How did Dialogue affect visitor empathy for people with low vision or blindness? Are they more attuned to a person with blindness’ experience?


Creating change in attitudes

Almost all visitors—more than 98%—agreed that the exhibition helped change attitudes toward people who are blind.

Agreement with statement: "Dialogue can help improve attitudes towards people who are blind"


Before ‘Dialogue’, 40% of all visitors agreed they felt sorry for people with blindness to some degree.

After the ‘Dialogue’ experience, these feelings shifted drastically.

After replicating a person with low vision’s experience in Dialogue, there were twice the number of respondents disagreeing with the statement ‘I feel sorry for people who are blind’.

Agreement with statement: "I feel sorry for people who are blind" – Before & after Dialogue

Before Dialogue
After Dialogue

This is an excellent result! Pity implies a person is lacking, and casts them in the role of ‘victim’. It alienates people by isolating them from the majority.

Reduced attitudes of pity towards people with blindness represents a step to improved inclusion and social integration.

Following Dialogue and the positive attitude shifts it created, 8 out of 10 people agreed they were more open to relationships with people who are blind as a result.

Agreement with statement: "I am now more open to a relationship with a person who is blind"


This result, perhaps more than any other, speaks to the value of the Dialogue in the Dark exhibition. By removing barriers in understanding and comfort, it helped create opportunity for better inclusion and social integration for people with low vision and blindness.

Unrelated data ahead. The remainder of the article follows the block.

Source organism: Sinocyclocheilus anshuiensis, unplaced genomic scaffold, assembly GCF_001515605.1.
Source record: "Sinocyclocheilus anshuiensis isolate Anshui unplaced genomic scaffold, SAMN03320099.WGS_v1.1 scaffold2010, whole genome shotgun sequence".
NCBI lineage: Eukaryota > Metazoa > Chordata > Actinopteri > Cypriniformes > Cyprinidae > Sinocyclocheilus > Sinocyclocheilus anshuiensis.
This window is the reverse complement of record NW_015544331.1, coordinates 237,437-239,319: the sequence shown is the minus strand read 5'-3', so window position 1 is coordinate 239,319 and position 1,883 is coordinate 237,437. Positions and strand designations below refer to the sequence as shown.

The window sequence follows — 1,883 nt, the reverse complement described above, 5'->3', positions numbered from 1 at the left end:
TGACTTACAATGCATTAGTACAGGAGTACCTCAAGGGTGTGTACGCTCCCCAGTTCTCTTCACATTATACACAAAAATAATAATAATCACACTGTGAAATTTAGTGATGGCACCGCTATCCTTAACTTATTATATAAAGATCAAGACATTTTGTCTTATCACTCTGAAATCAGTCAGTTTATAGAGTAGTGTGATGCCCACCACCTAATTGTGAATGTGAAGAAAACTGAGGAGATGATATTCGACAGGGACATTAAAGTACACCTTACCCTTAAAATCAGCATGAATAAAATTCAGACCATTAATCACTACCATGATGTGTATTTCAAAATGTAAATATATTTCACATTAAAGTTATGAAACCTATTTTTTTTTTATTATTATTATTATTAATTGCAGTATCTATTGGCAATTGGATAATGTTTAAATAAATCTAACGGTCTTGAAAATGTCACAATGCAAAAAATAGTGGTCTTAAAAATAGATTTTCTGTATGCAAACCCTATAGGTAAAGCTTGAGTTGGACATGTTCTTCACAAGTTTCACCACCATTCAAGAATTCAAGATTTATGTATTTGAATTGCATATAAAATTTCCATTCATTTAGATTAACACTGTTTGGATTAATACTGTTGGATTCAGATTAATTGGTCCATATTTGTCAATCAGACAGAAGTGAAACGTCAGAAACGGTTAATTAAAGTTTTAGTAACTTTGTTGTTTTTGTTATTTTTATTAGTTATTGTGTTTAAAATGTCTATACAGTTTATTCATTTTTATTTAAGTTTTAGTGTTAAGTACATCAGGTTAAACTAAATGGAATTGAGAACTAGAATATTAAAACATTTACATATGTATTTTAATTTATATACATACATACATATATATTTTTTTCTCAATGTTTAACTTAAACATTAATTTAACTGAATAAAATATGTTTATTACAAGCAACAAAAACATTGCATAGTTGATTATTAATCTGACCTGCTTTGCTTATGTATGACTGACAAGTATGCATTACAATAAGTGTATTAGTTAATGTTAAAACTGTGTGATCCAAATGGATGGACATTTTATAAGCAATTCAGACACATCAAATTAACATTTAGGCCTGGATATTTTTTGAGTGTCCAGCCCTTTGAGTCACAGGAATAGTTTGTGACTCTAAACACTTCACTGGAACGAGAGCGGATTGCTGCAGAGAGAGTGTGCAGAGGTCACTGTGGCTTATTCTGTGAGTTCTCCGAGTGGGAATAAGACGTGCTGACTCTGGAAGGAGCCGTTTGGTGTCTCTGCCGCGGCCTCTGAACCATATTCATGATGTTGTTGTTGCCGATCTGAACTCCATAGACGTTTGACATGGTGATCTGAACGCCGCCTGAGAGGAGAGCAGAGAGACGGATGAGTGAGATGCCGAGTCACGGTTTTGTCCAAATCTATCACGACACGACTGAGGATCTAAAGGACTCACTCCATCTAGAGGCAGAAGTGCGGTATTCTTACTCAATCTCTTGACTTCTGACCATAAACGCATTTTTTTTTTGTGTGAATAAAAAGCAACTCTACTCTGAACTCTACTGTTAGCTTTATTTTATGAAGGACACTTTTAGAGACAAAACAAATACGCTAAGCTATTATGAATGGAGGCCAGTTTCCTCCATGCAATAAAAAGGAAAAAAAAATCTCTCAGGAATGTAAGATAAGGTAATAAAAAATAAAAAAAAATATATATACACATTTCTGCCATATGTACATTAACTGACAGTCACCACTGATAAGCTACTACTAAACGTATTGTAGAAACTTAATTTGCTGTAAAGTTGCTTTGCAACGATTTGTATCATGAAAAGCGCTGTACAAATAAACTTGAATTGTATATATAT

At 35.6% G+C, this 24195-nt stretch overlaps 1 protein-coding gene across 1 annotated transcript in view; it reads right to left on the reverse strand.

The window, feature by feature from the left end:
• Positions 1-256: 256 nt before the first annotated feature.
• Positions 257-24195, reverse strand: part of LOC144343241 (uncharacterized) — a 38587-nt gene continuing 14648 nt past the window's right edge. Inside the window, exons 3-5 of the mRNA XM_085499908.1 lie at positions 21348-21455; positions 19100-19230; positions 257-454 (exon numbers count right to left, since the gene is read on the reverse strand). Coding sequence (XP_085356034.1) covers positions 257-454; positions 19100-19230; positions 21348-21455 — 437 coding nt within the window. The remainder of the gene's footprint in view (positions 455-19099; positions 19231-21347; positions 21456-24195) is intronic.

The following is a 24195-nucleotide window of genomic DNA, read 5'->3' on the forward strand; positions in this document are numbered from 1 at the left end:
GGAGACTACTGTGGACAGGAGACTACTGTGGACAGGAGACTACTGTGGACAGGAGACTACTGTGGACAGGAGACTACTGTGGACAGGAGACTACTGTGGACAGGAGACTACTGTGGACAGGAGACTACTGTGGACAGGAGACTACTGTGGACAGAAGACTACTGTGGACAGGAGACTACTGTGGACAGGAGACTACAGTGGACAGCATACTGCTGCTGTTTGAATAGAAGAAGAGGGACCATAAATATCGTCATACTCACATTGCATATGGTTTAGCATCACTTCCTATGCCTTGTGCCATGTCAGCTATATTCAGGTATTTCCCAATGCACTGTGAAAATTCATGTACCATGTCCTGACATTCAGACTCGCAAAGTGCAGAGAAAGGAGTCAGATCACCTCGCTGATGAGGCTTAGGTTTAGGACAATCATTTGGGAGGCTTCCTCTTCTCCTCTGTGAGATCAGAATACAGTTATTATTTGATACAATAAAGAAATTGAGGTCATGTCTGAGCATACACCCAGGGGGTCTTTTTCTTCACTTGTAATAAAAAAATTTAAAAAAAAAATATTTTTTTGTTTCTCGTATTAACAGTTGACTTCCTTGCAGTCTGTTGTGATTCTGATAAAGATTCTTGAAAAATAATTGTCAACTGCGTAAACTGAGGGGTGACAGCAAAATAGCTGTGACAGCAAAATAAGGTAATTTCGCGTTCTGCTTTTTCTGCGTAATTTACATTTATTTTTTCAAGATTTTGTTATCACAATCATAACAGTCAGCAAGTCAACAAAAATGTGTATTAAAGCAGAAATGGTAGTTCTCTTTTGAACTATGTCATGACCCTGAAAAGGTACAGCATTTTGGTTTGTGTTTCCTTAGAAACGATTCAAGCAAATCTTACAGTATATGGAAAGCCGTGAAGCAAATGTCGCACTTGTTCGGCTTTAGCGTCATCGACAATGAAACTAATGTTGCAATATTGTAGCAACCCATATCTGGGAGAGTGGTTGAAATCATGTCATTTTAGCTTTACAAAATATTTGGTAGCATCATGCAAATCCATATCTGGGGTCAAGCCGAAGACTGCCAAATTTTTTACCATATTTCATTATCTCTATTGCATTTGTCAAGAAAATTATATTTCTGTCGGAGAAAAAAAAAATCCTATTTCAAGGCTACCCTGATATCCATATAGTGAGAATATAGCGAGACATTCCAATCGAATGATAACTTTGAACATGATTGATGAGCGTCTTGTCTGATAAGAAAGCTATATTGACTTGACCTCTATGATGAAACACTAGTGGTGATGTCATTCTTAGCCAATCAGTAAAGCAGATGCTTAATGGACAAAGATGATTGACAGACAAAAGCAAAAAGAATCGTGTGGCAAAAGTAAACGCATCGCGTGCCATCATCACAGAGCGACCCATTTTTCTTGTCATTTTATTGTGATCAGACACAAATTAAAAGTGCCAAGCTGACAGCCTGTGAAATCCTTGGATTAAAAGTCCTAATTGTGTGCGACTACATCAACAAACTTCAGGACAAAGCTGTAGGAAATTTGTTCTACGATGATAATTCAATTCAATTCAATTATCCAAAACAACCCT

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Creating change in attitudes

How did the experience change people’s feelings, assumptions or behaviours relating to people with blindness or low vision? Are they more likely to interact with people with low vision in ways that are respectful and inclusive?


Final thoughts

Any dialogue, by definition, hinges on the concept of exchange: the trading of ideas, thoughts, and perceptions. Based on these findings, Dialogue in the Dark is no different: trading unfamiliarity for awareness, exchanging indifference for inclusion, and replacing misunderstanding with empathy and compassion on issues of blindness and low vision.

The Dialogue in the Dark team would like to thank everyone who supported this immersive exhibition. Research has proven that Dialogue in the Dark has created a genuinely positive social impact in Melbourne and far beyond!

The team would also like to thank Guide Dogs for introducing Australia to Dialogue in the Dark, and being pioneers for change in the community. Guide Dogs will remain involved through a partnership with training organisation, The Culture Group.

The Culture Group will continue to provide employment to people with low vision or blindness and will carry on the success of Dialogue in the Dark through specialised workshops designed to create lasting impact.


© 2018 Dialogue in the Dark™

The concept of “Dialogue in the Dark” and its related trademarks are the intellectual property of Dialogue Social Enterprise GmbH.

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Final thoughts